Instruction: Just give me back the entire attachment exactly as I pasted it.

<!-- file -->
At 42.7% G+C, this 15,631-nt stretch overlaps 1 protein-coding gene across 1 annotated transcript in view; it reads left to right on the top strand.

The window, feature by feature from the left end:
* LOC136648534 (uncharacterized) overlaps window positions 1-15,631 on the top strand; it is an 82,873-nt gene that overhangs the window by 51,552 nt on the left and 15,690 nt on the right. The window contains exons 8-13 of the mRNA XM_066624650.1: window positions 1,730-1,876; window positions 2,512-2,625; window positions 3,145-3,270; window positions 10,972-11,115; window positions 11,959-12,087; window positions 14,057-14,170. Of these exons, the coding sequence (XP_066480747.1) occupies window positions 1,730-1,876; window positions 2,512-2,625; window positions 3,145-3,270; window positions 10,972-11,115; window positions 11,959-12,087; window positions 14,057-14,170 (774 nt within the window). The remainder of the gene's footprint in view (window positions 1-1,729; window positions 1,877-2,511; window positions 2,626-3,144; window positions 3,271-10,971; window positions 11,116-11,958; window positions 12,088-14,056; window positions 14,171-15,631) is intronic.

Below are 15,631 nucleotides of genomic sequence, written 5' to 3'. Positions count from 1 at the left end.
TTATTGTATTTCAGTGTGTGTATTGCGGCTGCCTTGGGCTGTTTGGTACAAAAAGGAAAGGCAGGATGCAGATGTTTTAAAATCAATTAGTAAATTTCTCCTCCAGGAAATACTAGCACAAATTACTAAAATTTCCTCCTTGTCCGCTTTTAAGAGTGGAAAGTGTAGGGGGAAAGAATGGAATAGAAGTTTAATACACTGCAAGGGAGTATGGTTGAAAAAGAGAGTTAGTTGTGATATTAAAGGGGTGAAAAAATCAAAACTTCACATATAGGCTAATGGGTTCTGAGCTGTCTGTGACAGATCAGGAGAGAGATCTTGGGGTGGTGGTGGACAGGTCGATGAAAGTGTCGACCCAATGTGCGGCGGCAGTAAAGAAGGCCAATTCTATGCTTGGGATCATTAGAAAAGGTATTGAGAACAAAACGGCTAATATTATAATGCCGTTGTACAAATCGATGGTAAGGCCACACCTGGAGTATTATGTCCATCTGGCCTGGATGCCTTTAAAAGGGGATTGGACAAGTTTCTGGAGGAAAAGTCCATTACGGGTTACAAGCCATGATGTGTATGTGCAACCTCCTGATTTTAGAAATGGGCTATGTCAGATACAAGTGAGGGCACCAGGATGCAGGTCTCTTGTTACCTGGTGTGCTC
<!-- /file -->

At 42.7% G+C, this 15,631-nt stretch overlaps 1 protein-coding gene across 1 annotated transcript in view; it reads left to right on the top strand.

The window, feature by feature from the left end:
* LOC136648534 (uncharacterized) overlaps window positions 1-15,631 on the top strand; it is an 82,873-nt gene that overhangs the window by 51,552 nt on the left and 15,690 nt on the right. The window contains exons 8-13 of the mRNA XM_066624650.1: window positions 1,730-1,876; window positions 2,512-2,625; window positions 3,145-3,270; window positions 10,972-11,115; window positions 11,959-12,087; window positions 14,057-14,170. Of these exons, the coding sequence (XP_066480747.1) occupies window positions 1,730-1,876; window positions 2,512-2,625; window positions 3,145-3,270; window positions 10,972-11,115; window positions 11,959-12,087; window positions 14,057-14,170 (774 nt within the window). The remainder of the gene's footprint in view (window positions 1-1,729; window positions 1,877-2,511; window positions 2,626-3,144; window positions 3,271-10,971; window positions 11,116-11,958; window positions 12,088-14,056; window positions 14,171-15,631) is intronic.

Below are 15,631 nucleotides of genomic sequence, written 5' to 3'. Positions count from 1 at the left end.
TTATTGTATTTCAGTGTGTGTATTGCGGCTGCCTTGGGCTGTTTGGTACAAAAAGGAAAGGCAGGATGCAGATGTTTTAAAATCAATTAGTAAATTTCTCCTCCAGGAAATACTAGCACAAATTACTAAAATTTCCTCCTTGTCCGCTTTTAAGAGTGGAAAGTGTAGGGGGAAAGAATGGAATAGAAGTTTAATACACTGCAAGGGAGTATGGTTGAAAAAGAGAGTTAGTTGTGATATTAAAGGGGTGAAAAAATCAAAACTTCACATATAGGCTAATGGGTTCTGAGCTGTCTGTGACAGATCAGGAGAGAGATCTTGGGGTGGTGGTGGACAGGTCGATGAAAGTGTCGACCCAATGTGCGGCGGCAGTAAAGAAGGCCAATTCTATGCTTGGGATCATTAGAAAAGGTATTGAGAACAAAACGGCTAATATTATAATGCCGTTGTACAAATCGATGGTAAGGCCACACCTGGAGTATTATGTCCATCTGGCCTGGATGCCTTTAAAAGGGGATTGGACAAGTTTCTGGAGGAAAAGTCCATTACGGGTTACAAGCCATGATGTGTATGTGCAACCTCCTGATTTTAGAAATGGGCTATGTCAGATACAAGTGAGGGCACCAGGATGCAGGTCTCTTGTTACCTGGTGTGCTC